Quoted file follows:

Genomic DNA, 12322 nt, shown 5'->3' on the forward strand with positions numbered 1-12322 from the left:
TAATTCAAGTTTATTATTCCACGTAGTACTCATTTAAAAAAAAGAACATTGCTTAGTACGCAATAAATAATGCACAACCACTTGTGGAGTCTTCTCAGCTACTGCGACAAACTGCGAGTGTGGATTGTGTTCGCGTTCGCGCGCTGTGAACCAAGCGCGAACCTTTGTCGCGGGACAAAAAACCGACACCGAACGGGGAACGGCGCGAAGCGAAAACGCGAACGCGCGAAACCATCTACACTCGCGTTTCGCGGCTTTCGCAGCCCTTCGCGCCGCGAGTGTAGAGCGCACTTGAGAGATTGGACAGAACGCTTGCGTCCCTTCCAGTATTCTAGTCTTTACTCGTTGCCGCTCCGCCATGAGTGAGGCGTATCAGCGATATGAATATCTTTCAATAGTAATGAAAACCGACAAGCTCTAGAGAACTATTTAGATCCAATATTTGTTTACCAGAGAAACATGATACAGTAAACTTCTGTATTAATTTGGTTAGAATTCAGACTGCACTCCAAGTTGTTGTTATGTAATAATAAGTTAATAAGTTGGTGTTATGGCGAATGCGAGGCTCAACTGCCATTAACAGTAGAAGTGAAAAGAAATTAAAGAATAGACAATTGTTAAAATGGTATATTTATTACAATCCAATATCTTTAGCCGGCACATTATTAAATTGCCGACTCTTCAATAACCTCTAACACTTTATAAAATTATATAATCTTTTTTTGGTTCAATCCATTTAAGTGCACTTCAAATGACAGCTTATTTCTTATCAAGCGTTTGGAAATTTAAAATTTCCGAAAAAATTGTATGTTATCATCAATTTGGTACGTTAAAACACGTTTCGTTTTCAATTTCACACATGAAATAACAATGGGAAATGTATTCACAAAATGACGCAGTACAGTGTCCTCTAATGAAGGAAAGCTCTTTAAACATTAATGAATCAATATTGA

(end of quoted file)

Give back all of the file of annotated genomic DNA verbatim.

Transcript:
Genomic DNA, 12322 nt, shown 5'->3' on the forward strand with positions numbered 1-12322 from the left:
TAATTCAAGTTTATTATTCCACGTAGTACTCATTTAAAAAAAAGAACATTGCTTAGTACGCAATAAATAATGCACAACCACTTGTGGAGTCTTCTCAGCTACTGCGACAAACTGCGAGTGTGGATTGTGTTCGCGTTCGCGCGCTGTGAACCAAGCGCGAACCTTTGTCGCGGGACAAAAAACCGACACCGAACGGGGAACGGCGCGAAGCGAAAACGCGAACGCGCGAAACCATCTACACTCGCGTTTCGCGGCTTTCGCAGCCCTTCGCGCCGCGAGTGTAGAGCGCACTTGAGAGATTGGACAGAACGCTTGCGTCCCTTCCAGTATTCTAGTCTTTACTCGTTGCCGCTCCGCCATGAGTGAGGCGTATCAGCGATATGAATATCTTTCAATAGTAATGAAAACCGACAAGCTCTAGAGAACTATTTAGATCCAATATTTGTTTACCAGAGAAACATGATACAGTAAACTTCTGTATTAATTTGGTTAGAATTCAGACTGCACTCCAAGTTGTTGTTATGTAATAATAAGTTAATAAGTTGGTGTTATGGCGAATGCGAGGCTCAACTGCCATTAACAGTAGAAGTGAAAAGAAATTAAAGAATAGACAATTGTTAAAATGGTATATTTATTACAATCCAATATCTTTAGCCGGCACATTATTAAATTGCCGACTCTTCAATAACCTCTAACACTTTATAAAATTATATAATCTTTTTTTGGTTCAATCCATTTAAGTGCACTTCAAATGACAGCTTATTTCTTATCAAGCGTTTGGAAATTTAAAATTTCCGAAAAAATTGTATGTTATCATCAATTTGGTACGTTAAAACACGTTTCGTTTTCAATTTCACACATGAAATAACAATGGGAAATGTATTCACAAAATGACGCAGTACAGTGTCCTCTAATGAAGGAAAGCTCTTTAAACATTAATGAATCAATATTGA